Set The Moon

It’s one o’clock in the morning. Producer Guy Benny and I are toiling on my forthcoming EP, “The Rivington Sessions,” when I turn to him and say, “At least let me buy you dinner.”

“Nah, I’m fine, thanks,” Guy says. “I think there’s a Pepsi in the fridge.”

It was that kind of night. Guy and I worked into the small hours of morning fueled solely by Pepsi, Pacifico, and the hope that something kinda’ magical was happening.

The Space is an old Vaudeville theater on the Lower East Side just north of the Williamsburg Bridge on Rivington and Attorney. Guy and fellow Dough band mate Walker T. Pettibone have converted the 7500 square foot theater space — complete with 90-foot ceilings — into a recording studio with a few rehearsal rooms.

Truth be told, it’s a bit of a ratty space. The walls are tagged with graffiti. The floors are covered with tattered rugs, and strewn with instrument cables and amplifiers. The bathroom is a port-a-john in the garage. But it lends the space some Boho Chic. It feels a little edgy because, well, it is a little edgy. It’s the LES.

We got rolling around nine o’clock or so. I was playing live to tape. Guy had me singing into a beautiful Neumann, and playing into two unidirectional AKGs. I was alone in this huge space. Guy was in my headphones, and on a TV monitor just over my shoulder.

“So what are we goin’ for here,” he asked.

“I’m just trying to capture a few moments,” I said. “I don’t want to be too precious about it. Basically, a bum chord or a major league off note is all that’s gonna’ force us to take it again.”

I started with “Harder To Believe,” which I got in two takes. “Milk & Honey” was a little more challenging. I played my first pass a little too big. “Sorry dude, lemme’ take it again.” Guy called me on it. “Dude, never apologize for wanting to get it right.” Good advises. I got it on the second take.

I couldn’t hear all that well in my headphones, but best as I could tell, my voice was doing what it’s supposed to, and then some. The great thing about good mics is that they enable you to lay off all of the projection you’re usually saddled with. They don’t need to be able to hear you in the back of the theater. You can whisper in tune and it’ll sound pretty cool.

“I think we’re capturing some magic here, dude.”

Now, I love Guy, but in the moment, I was a little dubious. Producers are supposed to be supportive. I mean, are you going to perform better when someone gives you props, or knocks your chops? Duh. Still, it did sound fine to me. But what do I know? What can I tell? Weird, right? I’ve been singing for twenty years (my whole life, really), and releasing records since I was twenty. Still, there is something kind of mysterious about it. I don’t really have any control over it, in a weird sort of way. I hear golf is like that: the less you think about it, the better you do. Anyway, I appreciated Guy’s support.

There was a whole lot of chaos swirling around the studio concurrent to my recording. A band was rehearsing downstairs. Guy did his best to block out their sound, erecting huge walls of soundproofing, blankets and pillows. Dudes kept knocking on the door. The phone was ringing off the hook. But somehow, oddly, I remained calm. Even though what we were doing was permanent, the stakes weren’t that high. It was just one moment. I think my audience — you? — get that. And everything was flowing.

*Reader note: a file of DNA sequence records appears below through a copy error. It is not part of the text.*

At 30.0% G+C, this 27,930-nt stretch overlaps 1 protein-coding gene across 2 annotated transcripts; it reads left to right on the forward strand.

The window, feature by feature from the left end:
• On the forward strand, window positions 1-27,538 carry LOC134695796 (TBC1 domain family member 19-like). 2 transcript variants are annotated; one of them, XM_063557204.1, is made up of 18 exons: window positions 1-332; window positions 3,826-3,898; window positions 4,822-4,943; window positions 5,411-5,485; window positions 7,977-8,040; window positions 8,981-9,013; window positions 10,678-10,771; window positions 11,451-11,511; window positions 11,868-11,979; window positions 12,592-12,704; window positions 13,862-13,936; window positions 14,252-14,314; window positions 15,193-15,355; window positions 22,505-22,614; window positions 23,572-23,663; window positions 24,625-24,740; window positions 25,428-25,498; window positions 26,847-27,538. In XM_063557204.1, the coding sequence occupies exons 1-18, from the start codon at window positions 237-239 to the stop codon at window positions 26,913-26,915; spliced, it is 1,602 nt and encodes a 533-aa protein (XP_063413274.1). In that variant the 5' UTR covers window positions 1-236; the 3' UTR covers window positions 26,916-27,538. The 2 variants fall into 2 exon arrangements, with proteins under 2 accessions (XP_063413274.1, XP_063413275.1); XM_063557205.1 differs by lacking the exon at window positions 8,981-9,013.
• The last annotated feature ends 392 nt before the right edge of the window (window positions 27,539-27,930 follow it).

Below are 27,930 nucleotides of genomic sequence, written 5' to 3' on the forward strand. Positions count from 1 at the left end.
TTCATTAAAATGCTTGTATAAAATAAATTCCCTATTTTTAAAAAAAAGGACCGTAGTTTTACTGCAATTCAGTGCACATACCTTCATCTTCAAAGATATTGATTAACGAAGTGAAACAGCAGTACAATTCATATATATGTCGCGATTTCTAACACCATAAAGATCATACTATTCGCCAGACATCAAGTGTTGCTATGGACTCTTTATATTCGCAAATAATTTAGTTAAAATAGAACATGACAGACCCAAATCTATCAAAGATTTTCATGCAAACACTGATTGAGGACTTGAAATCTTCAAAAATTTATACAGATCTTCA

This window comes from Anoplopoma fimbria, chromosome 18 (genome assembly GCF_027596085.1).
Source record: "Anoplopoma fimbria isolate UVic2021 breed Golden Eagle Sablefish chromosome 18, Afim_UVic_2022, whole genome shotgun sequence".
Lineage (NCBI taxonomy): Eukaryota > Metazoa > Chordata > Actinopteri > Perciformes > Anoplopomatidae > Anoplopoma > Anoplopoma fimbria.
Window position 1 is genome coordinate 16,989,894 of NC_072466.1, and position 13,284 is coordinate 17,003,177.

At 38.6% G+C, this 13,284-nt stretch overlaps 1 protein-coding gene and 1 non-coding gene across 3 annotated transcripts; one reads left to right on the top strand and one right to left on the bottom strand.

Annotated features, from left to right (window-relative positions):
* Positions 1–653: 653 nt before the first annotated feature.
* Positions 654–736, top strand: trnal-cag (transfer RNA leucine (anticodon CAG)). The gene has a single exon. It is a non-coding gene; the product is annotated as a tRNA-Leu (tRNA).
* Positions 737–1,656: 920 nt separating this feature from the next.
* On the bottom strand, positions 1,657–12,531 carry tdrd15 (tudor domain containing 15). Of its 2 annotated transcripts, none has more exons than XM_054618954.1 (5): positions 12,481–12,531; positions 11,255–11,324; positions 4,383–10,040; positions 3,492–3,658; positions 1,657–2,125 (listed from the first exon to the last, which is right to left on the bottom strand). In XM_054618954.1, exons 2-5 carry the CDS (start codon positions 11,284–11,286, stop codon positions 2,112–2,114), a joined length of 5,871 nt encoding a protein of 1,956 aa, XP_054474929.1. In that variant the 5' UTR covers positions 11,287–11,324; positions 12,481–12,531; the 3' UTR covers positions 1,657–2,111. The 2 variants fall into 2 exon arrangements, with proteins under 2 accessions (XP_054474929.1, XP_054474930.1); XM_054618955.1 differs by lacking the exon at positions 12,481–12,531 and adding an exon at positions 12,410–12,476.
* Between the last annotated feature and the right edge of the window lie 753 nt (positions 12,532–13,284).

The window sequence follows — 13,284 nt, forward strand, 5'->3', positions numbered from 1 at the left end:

Which doesn’t mean I wasn’t asking myself, ‘Did that just suck?’ I was, and it may have. I guess I’ve been writing, recording and performing songs long enough to know that “Dear Elizabeth” is going to sound different on a sweltering summer night in a Vaudeville theatre on the Lower East Side than it will at a living room performance in a swank Cleveland apartment.

After a few false starts, I nailed “Cry” in its first full run through. Guy said he dug the tune, which was great to hear, ‘cuz, to me, its one of my most risky. I tried really hard to not even think about what’s cool or not when I wrote it, which shows.

Cry if you want to
You’re not losing a friend
I’ll never leave you
I remember you when
I couldn’t save you
No miracle came through
We had to save ourselves

I mean, that some earnest stuff. And it sounds it. I was hushed as I sang it, almost whispering. I strummed as lightly as possible. In the end, I guess it was kind of a magical moment after all.

One of the reasons I wanted to record at The Space, in addition to Guy’s producing skills, and the vibe of the room, is their gear. They’re pretty tricked out: racks and racks of old school, analogue affects. And Guy didn’t disappoint. He pulled out the big gun: the EMT 140 reverb plate. “I know how you like Dylan,” he said later. “He used the EMT a lot.” It’s basically a huge slab of metal with a few speakers, a few microphones, and a mechanism to vibrate the plate, all within a big wooden box. That’s the difference between demoing at home, and recording with Guy. That’s the stuff that makes a record a record.

Of course, it’s not just the equipment, or the space, that makes a record. And I guess that’s my point. It’s opening up to the experience, and the variables: the shape of the moon, the weight of the air, the quality of light. But it’s also the sweat, and love of the guys stepping out of the recording studio — stomachs empty, body numb, heads spinning — into the first signs of morning. That’s what makes a record.

And it is. Or it will be. A record, I mean. It’s gonna’ be called “The Rivington Sessions.” Guy’s mixing tonight, and mastering tomorrow. Secret Agent Josephine is already hard at work on the album cover. Then? Not sure. I may release a few hard copies (aka, actual CDs), but principally, it’s for iTunes. Scratch that. Principally, “The Rivington Sessions” is for you.

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